Covid has ‘not gone away’ warns Southern Health Trust chief
As lockdown restrictions ease, the Chief Executive of the Southern Health and Social Care Trust has warned COVID-19 has “not gone away” and urged the public to continue adhere to the hands, space, face guidance.
Speaking at a virtual meeting of the Trust’s board in May, Shane Devlin told those in attendance that the pandemic is in a very different phase at present but stressed it is “still a heightened phase”.
“Lockdown and other measures have worked but the number of infections are not at zero, it still exists and we are aware that some hospitals are still struggling with outbreaks and nosocomial (hospital) transmission,” he said.
“We just need to reinforce the important measures in our hospitals, our communities and our homes to make sure that we are following sensible rules in terms of space, masks and ventilation.
“Please, please note, COVID-19 has not gone away, it is still there and we as a Trust have to be rigorous in our efforts to protect our population.”
Meanwhile, the Trust’s Director of Acute Services, Melanie McClements has confirmed preparation is already under way to prepare for any possible surge of the virus next autumn or winter but admitted keeping all services running could be a “significant challenge”.
“We had overspilled three wards with medical patients because of the demand throughout the COVID period,” said Ms McClements.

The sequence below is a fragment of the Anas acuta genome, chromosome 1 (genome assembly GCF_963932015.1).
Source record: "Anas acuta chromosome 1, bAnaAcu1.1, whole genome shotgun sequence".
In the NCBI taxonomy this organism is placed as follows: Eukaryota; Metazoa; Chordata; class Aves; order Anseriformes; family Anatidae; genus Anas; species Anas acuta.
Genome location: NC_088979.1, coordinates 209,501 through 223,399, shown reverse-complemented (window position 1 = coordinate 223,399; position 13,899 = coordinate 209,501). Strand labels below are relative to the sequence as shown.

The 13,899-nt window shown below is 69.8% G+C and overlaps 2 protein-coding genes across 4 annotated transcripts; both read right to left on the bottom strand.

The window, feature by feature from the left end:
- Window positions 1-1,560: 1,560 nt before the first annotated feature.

“If, and when we surge again, that diminishes our ability to actually deliver some our services.
“At the minute we are trying to work through our best intention plans to be fair to all the client cohorts but we do acknowledge that we have to have the pandemic plans ready to go.
“Should we have a surge that is beyond our natural footprint, we will have to step up.
“That includes having our workforce prepared and back to our range of surges across our respiratory and intensive care and the stand down that is quite often required to make that happen.”
Noting around £8.7 million has been secured to address the issues of illness being spread in a hospital setting at premises in the Southern Trust, Ms McClements said while it is undoubtedly a good thing, it will present its own immediate challenges.
“This work will not come without its pain,” she said.
“There will be impact in terms of beds. To do some of that work we will have to stand down some of our beds and facilities.
“We have a planning group up and running with all the right people around the table to minimise the impact but the bottom line is we will have less space while the work is ongoing and the way we have used our space will have to change.
“Our emergency department backlogs will suffer as a result and that is worrying going into the winter but the best plans will be put in place to address this within our available capacity.”
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